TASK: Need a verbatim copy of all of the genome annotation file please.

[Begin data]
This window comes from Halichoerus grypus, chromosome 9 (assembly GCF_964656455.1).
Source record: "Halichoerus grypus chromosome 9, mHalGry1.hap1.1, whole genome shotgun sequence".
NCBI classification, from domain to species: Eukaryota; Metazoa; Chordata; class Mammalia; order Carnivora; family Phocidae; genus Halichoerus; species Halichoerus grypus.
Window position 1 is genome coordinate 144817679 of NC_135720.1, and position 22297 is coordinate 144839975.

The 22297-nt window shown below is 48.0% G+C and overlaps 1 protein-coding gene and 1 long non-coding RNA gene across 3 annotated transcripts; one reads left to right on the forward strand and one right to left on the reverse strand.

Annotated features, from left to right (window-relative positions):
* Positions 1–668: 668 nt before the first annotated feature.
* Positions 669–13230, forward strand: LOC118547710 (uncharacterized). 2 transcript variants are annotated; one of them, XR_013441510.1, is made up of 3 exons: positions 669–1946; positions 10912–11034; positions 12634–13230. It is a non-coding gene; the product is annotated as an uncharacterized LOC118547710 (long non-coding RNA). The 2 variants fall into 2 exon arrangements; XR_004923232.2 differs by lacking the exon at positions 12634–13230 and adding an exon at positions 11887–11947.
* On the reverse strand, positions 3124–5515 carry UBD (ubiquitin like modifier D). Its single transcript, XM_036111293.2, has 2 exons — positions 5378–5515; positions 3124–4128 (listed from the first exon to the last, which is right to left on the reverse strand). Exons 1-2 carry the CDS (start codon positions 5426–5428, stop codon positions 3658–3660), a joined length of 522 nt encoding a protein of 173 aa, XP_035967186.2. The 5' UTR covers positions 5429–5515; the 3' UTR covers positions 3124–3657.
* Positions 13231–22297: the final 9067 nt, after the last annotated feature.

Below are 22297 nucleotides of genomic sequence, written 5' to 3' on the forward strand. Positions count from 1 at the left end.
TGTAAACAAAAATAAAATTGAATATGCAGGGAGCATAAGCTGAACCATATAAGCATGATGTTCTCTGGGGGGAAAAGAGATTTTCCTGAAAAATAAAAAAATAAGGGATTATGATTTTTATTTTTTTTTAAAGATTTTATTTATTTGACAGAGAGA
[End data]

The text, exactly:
This window comes from Halichoerus grypus, chromosome 9 (assembly GCF_964656455.1).
Source record: "Halichoerus grypus chromosome 9, mHalGry1.hap1.1, whole genome shotgun sequence".
NCBI classification, from domain to species: Eukaryota; Metazoa; Chordata; class Mammalia; order Carnivora; family Phocidae; genus Halichoerus; species Halichoerus grypus.
Window position 1 is genome coordinate 144817679 of NC_135720.1, and position 22297 is coordinate 144839975.

The 22297-nt window shown below is 48.0% G+C and overlaps 1 protein-coding gene and 1 long non-coding RNA gene across 3 annotated transcripts; one reads left to right on the forward strand and one right to left on the reverse strand.

Annotated features, from left to right (window-relative positions):
* Positions 1–668: 668 nt before the first annotated feature.
* Positions 669–13230, forward strand: LOC118547710 (uncharacterized). 2 transcript variants are annotated; one of them, XR_013441510.1, is made up of 3 exons: positions 669–1946; positions 10912–11034; positions 12634–13230. It is a non-coding gene; the product is annotated as an uncharacterized LOC118547710 (long non-coding RNA). The 2 variants fall into 2 exon arrangements; XR_004923232.2 differs by lacking the exon at positions 12634–13230 and adding an exon at positions 11887–11947.
* On the reverse strand, positions 3124–5515 carry UBD (ubiquitin like modifier D). Its single transcript, XM_036111293.2, has 2 exons — positions 5378–5515; positions 3124–4128 (listed from the first exon to the last, which is right to left on the reverse strand). Exons 1-2 carry the CDS (start codon positions 5426–5428, stop codon positions 3658–3660), a joined length of 522 nt encoding a protein of 173 aa, XP_035967186.2. The 5' UTR covers positions 5429–5515; the 3' UTR covers positions 3124–3657.
* Positions 13231–22297: the final 9067 nt, after the last annotated feature.

Below are 22297 nucleotides of genomic sequence, written 5' to 3' on the forward strand. Positions count from 1 at the left end.
TGTAAACAAAAATAAAATTGAATATGCAGGGAGCATAAGCTGAACCATATAAGCATGATGTTCTCTGGGGGGAAAAGAGATTTTCCTGAAAAATAAAAAAATAAGGGATTATGATTTTTATTTTTTTTTAAAGATTTTATTTATTTGACAGAGAGA